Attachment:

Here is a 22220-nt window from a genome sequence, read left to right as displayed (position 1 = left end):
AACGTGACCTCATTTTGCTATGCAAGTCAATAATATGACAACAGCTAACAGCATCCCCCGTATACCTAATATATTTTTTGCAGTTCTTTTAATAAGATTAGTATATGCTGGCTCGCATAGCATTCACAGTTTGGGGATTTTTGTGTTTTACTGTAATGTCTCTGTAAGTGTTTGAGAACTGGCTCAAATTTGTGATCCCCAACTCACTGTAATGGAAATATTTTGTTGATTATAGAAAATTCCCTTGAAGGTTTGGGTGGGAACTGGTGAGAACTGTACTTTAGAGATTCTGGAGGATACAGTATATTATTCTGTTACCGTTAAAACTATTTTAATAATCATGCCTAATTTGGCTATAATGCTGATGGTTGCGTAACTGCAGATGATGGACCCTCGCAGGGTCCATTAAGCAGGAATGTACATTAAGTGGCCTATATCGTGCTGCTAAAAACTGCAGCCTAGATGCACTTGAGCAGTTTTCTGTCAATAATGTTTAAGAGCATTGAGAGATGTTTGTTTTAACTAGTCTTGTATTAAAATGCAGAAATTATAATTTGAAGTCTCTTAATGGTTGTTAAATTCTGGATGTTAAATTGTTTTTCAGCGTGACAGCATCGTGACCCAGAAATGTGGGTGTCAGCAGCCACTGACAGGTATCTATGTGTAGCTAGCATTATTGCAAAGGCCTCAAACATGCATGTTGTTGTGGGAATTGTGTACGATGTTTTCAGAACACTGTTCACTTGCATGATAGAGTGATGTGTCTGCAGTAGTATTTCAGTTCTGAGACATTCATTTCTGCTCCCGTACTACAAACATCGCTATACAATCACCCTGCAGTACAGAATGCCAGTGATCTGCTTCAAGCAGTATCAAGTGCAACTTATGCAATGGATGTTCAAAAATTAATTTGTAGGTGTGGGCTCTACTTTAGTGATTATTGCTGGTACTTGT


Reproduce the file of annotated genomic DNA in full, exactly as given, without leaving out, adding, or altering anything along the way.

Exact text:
Here is a 22220-nt window from a genome sequence, read left to right as displayed (position 1 = left end):
AACGTGACCTCATTTTGCTATGCAAGTCAATAATATGACAACAGCTAACAGCATCCCCCGTATACCTAATATATTTTTTGCAGTTCTTTTAATAAGATTAGTATATGCTGGCTCGCATAGCATTCACAGTTTGGGGATTTTTGTGTTTTACTGTAATGTCTCTGTAAGTGTTTGAGAACTGGCTCAAATTTGTGATCCCCAACTCACTGTAATGGAAATATTTTGTTGATTATAGAAAATTCCCTTGAAGGTTTGGGTGGGAACTGGTGAGAACTGTACTTTAGAGATTCTGGAGGATACAGTATATTATTCTGTTACCGTTAAAACTATTTTAATAATCATGCCTAATTTGGCTATAATGCTGATGGTTGCGTAACTGCAGATGATGGACCCTCGCAGGGTCCATTAAGCAGGAATGTACATTAAGTGGCCTATATCGTGCTGCTAAAAACTGCAGCCTAGATGCACTTGAGCAGTTTTCTGTCAATAATGTTTAAGAGCATTGAGAGATGTTTGTTTTAACTAGTCTTGTATTAAAATGCAGAAATTATAATTTGAAGTCTCTTAATGGTTGTTAAATTCTGGATGTTAAATTGTTTTTCAGCGTGACAGCATCGTGACCCAGAAATGTGGGTGTCAGCAGCCACTGACAGGTATCTATGTGTAGCTAGCATTATTGCAAAGGCCTCAAACATGCATGTTGTTGTGGGAATTGTGTACGATGTTTTCAGAACACTGTTCACTTGCATGATAGAGTGATGTGTCTGCAGTAGTATTTCAGTTCTGAGACATTCATTTCTGCTCCCGTACTACAAACATCGCTATACAATCACCCTGCAGTACAGAATGCCAGTGATCTGCTTCAAGCAGTATCAAGTGCAACTTATGCAATGGATGTTCAAAAATTAATTTGTAGGTGTGGGCTCTACTTTAGTGATTATTGCTGGTACTTGT